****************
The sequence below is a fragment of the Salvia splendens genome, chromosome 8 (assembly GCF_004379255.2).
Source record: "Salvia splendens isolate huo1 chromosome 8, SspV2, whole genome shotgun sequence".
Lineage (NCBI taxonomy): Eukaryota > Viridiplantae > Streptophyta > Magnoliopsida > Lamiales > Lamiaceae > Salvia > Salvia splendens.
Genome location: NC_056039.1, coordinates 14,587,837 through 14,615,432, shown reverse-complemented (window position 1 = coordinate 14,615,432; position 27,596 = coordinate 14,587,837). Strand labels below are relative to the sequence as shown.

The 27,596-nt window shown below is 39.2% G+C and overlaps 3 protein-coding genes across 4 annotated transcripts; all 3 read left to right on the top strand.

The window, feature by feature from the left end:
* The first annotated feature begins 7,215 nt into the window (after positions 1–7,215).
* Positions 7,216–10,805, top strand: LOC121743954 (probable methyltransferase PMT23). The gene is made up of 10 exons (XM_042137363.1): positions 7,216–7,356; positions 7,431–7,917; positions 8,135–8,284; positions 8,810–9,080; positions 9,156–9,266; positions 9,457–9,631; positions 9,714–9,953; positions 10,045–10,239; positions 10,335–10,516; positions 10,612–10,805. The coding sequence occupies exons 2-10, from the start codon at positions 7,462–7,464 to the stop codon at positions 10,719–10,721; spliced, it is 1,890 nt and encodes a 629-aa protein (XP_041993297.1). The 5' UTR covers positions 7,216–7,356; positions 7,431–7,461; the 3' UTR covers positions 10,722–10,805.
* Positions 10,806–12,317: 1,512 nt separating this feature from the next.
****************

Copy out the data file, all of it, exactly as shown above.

The sequence below is a fragment of the Salvia splendens genome, chromosome 8 (assembly GCF_004379255.2).
Source record: "Salvia splendens isolate huo1 chromosome 8, SspV2, whole genome shotgun sequence".
Lineage (NCBI taxonomy): Eukaryota > Viridiplantae > Streptophyta > Magnoliopsida > Lamiales > Lamiaceae > Salvia > Salvia splendens.
Genome location: NC_056039.1, coordinates 14,587,837 through 14,615,432, shown reverse-complemented (window position 1 = coordinate 14,615,432; position 27,596 = coordinate 14,587,837). Strand labels below are relative to the sequence as shown.

The 27,596-nt window shown below is 39.2% G+C and overlaps 3 protein-coding genes across 4 annotated transcripts; all 3 read left to right on the top strand.

The window, feature by feature from the left end:
* The first annotated feature begins 7,215 nt into the window (after positions 1–7,215).
* Positions 7,216–10,805, top strand: LOC121743954 (probable methyltransferase PMT23). The gene is made up of 10 exons (XM_042137363.1): positions 7,216–7,356; positions 7,431–7,917; positions 8,135–8,284; positions 8,810–9,080; positions 9,156–9,266; positions 9,457–9,631; positions 9,714–9,953; positions 10,045–10,239; positions 10,335–10,516; positions 10,612–10,805. The coding sequence occupies exons 2-10, from the start codon at positions 7,462–7,464 to the stop codon at positions 10,719–10,721; spliced, it is 1,890 nt and encodes a 629-aa protein (XP_041993297.1). The 5' UTR covers positions 7,216–7,356; positions 7,431–7,461; the 3' UTR covers positions 10,722–10,805.
* Positions 10,806–12,317: 1,512 nt separating this feature from the next.